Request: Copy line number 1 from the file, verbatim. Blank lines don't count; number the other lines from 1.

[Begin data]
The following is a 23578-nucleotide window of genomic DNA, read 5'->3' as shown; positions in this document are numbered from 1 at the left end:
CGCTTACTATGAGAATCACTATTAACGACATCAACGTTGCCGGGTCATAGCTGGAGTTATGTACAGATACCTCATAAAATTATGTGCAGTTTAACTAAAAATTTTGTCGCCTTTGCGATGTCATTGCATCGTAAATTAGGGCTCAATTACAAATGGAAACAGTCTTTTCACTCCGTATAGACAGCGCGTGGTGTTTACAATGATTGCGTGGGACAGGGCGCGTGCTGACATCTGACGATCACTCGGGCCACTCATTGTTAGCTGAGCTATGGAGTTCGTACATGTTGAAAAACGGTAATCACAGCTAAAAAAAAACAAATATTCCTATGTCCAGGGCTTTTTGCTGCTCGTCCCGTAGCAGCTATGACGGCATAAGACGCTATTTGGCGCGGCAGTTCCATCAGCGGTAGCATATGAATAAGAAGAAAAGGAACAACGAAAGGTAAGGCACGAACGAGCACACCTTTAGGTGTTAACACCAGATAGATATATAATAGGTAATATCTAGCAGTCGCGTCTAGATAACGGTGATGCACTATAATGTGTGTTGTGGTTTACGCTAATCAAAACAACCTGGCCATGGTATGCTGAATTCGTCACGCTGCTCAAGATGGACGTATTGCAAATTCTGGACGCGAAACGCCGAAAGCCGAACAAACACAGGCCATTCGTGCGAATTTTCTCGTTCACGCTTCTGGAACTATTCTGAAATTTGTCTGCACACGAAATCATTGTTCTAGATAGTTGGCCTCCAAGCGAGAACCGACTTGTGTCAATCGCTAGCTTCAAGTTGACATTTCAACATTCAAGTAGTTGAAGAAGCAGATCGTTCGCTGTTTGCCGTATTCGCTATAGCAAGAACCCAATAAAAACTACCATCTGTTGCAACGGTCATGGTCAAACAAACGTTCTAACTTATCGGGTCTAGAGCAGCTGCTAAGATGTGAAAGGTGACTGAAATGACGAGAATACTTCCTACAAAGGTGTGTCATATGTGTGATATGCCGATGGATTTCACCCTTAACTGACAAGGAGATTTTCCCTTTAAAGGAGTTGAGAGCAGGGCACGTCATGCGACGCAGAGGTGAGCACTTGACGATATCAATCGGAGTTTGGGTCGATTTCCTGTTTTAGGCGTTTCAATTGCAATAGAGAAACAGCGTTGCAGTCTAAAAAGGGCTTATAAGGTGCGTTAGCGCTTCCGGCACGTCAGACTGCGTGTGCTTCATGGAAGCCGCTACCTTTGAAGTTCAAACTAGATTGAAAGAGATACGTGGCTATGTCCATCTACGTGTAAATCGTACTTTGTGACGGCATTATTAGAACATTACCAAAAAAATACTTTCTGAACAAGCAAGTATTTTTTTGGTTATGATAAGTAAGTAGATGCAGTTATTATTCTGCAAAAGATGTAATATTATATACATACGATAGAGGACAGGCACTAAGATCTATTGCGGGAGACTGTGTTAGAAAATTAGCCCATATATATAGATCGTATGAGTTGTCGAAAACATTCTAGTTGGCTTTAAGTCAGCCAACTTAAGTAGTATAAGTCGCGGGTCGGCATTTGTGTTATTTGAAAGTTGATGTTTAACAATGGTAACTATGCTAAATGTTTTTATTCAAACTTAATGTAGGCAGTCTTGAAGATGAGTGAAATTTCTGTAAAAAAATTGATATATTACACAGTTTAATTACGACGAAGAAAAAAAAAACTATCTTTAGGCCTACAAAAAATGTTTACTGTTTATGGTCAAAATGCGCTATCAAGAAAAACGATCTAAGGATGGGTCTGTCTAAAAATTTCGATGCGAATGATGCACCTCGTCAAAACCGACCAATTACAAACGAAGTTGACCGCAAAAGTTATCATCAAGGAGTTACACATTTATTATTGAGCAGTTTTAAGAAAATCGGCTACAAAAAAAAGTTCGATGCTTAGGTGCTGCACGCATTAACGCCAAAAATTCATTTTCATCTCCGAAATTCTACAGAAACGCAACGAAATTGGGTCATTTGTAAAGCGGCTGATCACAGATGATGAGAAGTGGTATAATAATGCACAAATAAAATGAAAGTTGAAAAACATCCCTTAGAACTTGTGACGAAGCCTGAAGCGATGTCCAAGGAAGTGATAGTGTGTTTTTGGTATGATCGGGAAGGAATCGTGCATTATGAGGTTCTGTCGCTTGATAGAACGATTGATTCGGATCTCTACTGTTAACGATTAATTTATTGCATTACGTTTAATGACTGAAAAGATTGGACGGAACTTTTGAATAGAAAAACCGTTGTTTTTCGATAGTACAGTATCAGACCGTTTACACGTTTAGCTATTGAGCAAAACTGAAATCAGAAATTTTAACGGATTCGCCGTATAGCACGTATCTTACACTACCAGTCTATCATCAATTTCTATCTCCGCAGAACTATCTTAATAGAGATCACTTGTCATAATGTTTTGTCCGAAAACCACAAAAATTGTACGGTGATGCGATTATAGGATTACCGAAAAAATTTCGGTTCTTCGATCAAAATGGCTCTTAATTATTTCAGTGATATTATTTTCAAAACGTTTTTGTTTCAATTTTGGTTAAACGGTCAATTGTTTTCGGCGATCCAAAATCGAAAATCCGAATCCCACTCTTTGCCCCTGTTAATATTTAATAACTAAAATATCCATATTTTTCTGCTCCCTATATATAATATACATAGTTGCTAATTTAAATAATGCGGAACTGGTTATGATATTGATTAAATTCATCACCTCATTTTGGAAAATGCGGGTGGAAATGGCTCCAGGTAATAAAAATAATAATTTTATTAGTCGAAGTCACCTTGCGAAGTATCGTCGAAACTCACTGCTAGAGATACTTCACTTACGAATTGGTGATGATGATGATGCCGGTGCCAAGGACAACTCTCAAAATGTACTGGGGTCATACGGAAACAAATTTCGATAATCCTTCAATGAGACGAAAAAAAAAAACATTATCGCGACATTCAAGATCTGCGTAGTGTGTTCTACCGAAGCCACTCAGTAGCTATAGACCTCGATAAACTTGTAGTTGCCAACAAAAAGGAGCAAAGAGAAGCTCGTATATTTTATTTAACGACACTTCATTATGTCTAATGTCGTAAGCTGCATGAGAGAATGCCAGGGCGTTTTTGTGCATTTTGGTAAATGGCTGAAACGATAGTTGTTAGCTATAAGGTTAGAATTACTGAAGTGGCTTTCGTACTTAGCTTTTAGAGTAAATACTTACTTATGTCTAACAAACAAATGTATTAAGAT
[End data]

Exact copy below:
The following is a 23578-nucleotide window of genomic DNA, read 5'->3' as shown; positions in this document are numbered from 1 at the left end: